When women talk about the joys—or not—of menopause, they typically find there are some things they can happily embrace. Menstruation stops so you no longer need to bother with the cost and, frankly, the annoyance of tampons and pads. You no longer need birth control. Those changes can be quite liberating. There are, however, a host of issues that are not so great. According to research out of Brazil, obesity can worsen some of those less-pleasant symptoms.
When a woman experiences menopause, the ovaries stop producing estrogen and progesterone. As the levels of these hormones diminish, women are at risk of experiencing a number of changes and symptoms:
Initially periods become irregular, then less frequent, and then disappear completely.
Hot flashes or hot flushes can occur variably and with different levels of severity. This is one of the most bothersome symptoms and can really impact quality of life.
Though sleep issues typically crop up with aging, menopausal night sweats in particular can instigate poor sleep patterns.
Vaginal dryness typically occurs because vaginal tissue becomes thinner and produces less lubrication. This is a direct result of lower levels of estrogen.
Many women experience some level of urinary incontinence or other urination issues, because estrogen is no longer supporting bladder and urethral health. Women can experience stress incontinence (when they sneeze, cough, laugh) or urinary urge incontinence, which is due to the difficulty of holding urine as they rush to the bathroom. Urinary incontinence is a significant quality-of-life issue for older women.
Women in early menopause can experience mood swings, feel depressed or crabby, even have crying spells. This is more likely to occur if you have a past history of postpartum depression or mood swings right before your periods. Mood swings are distinct from depression.
Despite no longer needing birth control, there can be diminished libido and interest in sex.
Osteoporosis risk is increased.
Weight gain is typical, particularly in the mid-section, especially if you continue to eat the same quantities of food without increasing physical activity, particularly resistance training. Losing muscle mass means you lose metabolic, calorie-burning potential.
Some women experience stiff, achy joints, though it’s not clear if the cause is diminished levels of hormones, the aging process itself, or menopausal weight gain. Being sedentary can raise the risk of joint pain as well.
Some of these post-menopausal complaints, and their severity, can be exacerbated by obesity, according to Brazilian researchers. The population-based study, published in the May 2017 issue of Menopause: The Journal of The North American Menopause Society, used a four-point symptom-severity scale.
The cross-sectional cohort study included 749 women between the ages of 45 and 60. Mean age of participants was 53, and mean age at onset of menopause was 46. From a weight perspective, 38 percent of the subjects were normal weight (body mass index, or BMI, under 25), 34 percent were considered overweight (BMI between 25 and 29.9), and 28 percent were diagnosed as obese (BMI greater than 30). The study lasted ten months. Trained interviewers visited subjects at home and administered a “menopause-rating” questionnaire and a second questionnaire that looked at lifestyle habits, ongoing health issues, and self-perception of health.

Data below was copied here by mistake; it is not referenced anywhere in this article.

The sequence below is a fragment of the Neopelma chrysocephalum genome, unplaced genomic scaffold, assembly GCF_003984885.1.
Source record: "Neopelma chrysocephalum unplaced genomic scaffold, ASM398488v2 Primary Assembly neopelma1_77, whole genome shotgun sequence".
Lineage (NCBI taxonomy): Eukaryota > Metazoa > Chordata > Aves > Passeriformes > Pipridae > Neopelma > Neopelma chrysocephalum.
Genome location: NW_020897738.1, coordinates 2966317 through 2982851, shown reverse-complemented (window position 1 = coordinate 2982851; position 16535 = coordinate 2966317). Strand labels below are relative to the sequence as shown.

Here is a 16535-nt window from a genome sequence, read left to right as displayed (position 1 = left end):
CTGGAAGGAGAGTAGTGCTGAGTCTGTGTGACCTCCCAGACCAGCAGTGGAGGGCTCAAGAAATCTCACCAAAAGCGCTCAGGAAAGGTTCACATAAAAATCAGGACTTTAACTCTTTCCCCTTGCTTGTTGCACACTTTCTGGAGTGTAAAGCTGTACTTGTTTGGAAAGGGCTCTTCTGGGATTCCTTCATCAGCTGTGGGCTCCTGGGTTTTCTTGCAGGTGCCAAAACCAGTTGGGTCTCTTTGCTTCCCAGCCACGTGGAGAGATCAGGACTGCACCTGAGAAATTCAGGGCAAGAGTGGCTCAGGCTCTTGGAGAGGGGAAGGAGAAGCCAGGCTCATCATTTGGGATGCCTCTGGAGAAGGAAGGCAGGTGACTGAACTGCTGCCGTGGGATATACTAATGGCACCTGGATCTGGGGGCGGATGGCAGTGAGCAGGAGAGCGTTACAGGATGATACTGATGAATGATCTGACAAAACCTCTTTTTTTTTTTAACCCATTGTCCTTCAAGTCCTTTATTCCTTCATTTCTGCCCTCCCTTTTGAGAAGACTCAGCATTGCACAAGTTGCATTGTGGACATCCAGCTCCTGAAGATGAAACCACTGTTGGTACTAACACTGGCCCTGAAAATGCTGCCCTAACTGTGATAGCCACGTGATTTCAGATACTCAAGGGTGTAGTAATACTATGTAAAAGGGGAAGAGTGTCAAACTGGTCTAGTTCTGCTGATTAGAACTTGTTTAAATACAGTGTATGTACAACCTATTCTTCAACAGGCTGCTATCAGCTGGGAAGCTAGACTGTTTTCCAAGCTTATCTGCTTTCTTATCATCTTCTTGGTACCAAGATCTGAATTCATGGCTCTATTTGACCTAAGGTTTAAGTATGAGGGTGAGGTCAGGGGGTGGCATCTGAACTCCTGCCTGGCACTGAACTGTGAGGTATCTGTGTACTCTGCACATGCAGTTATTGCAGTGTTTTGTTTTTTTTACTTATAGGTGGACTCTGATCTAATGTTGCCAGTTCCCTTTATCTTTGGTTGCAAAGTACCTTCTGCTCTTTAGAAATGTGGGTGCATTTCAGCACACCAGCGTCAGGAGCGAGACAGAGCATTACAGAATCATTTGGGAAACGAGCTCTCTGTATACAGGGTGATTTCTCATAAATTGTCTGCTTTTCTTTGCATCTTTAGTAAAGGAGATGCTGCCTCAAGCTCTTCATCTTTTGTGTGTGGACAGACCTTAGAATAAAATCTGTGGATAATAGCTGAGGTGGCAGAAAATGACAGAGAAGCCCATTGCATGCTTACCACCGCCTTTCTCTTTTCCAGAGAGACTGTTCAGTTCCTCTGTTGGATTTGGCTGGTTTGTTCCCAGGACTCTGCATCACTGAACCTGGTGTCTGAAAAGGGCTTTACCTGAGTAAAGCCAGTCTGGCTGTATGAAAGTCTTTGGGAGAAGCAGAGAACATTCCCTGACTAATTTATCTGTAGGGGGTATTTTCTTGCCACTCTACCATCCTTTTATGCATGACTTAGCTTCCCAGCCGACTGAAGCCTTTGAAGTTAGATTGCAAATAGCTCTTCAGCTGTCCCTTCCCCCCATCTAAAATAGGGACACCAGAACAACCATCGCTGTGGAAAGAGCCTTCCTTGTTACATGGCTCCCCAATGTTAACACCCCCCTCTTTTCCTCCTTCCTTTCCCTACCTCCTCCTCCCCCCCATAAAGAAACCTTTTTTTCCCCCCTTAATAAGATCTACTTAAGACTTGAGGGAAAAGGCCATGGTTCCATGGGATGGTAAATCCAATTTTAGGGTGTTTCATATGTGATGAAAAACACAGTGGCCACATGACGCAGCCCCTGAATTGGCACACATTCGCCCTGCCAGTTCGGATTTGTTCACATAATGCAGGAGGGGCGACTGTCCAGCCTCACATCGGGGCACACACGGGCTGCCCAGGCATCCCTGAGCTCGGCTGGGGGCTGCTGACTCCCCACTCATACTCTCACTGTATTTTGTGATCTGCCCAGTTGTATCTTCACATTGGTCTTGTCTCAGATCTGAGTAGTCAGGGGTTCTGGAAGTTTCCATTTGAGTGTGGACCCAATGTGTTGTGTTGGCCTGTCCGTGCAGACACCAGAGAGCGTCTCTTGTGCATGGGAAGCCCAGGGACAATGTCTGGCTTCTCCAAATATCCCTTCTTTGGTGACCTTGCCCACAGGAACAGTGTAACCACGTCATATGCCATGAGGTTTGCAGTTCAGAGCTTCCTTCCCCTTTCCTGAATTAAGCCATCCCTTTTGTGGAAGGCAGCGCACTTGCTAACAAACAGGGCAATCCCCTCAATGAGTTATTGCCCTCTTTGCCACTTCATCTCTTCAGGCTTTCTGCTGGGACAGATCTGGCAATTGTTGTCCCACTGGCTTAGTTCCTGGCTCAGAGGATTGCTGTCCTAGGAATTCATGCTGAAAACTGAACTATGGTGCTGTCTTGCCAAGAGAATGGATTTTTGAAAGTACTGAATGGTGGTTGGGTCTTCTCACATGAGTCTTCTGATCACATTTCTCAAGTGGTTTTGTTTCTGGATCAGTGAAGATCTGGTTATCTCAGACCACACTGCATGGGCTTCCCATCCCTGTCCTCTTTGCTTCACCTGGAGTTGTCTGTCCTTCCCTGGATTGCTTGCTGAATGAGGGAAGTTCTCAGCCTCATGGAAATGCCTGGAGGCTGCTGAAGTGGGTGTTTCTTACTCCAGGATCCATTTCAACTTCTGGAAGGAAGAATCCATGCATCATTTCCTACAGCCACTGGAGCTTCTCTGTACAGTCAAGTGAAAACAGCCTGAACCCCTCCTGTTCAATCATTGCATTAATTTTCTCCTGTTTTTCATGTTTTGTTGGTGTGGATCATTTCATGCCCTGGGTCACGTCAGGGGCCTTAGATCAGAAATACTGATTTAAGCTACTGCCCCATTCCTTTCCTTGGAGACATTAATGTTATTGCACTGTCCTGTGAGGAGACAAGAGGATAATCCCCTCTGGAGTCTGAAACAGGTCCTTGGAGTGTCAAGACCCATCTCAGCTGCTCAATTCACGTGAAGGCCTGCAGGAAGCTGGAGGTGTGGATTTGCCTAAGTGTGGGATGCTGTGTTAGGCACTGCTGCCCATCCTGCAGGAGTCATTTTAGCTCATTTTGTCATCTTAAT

Obese woman scored 14 for hot flashes, compared to 12 for overweight women and 11 for normal-weight women. The researchers also noted that the obese women felt more so-called consequences (quality-of-life issues) from their hot-flash symptoms, compared with the normal-weight women. Those consequences included: more severe hot flashes, sleep interruptions, work activity disruptions, less enjoyable sexual activity, and even interruptions during leisure activities.
Severity scores for joint and muscle pain were also higher for women with higher BMIs. There was no clear association between excess weight and the risk of more severe mood swings. Based on the second questionnaire the researchers noted that obese women logged less exercise time and had higher rates of urinary incontinence and urinary urgency.They also had higher rates of high blood pressure.
The researchers suggest that excess weight, especially when it is high enough for a diagnosis of obesity, is associated with vasomotor symptoms (VMS) like hot flashes because the more predominant the layer of body fat, the more it acts as a “heat insulator,” which interferes with heat dissipation. This means that when you carry excess fat you feel hotter and the feeling persists for a longer period of time. The researchers suggest that a focused effort on weight loss can help to lower the risk of hot flashes as well as the frequency and severity. Losing weight can also help to minimize risk of heart disease and breast cancer.
Limitations of this study included recall bias, which can affect the accuracy of the information that the women offered. The design of the study also made it more observational rather than research that identifies “cause-and-effect” outcomes.
What is clear is that women who enter menopause and experience some or all of these symptoms often request treatment. Lifestyle adjustments including dietary changes and exercise can help to limit some of these symptoms, especially for women who are overweight or obese. Currently the guidelines for treating menopause issues and specifically for hormone therapy are quite specific with regards to indication, dosing, and duration of treatment. Losing excess weight should be a primary goal.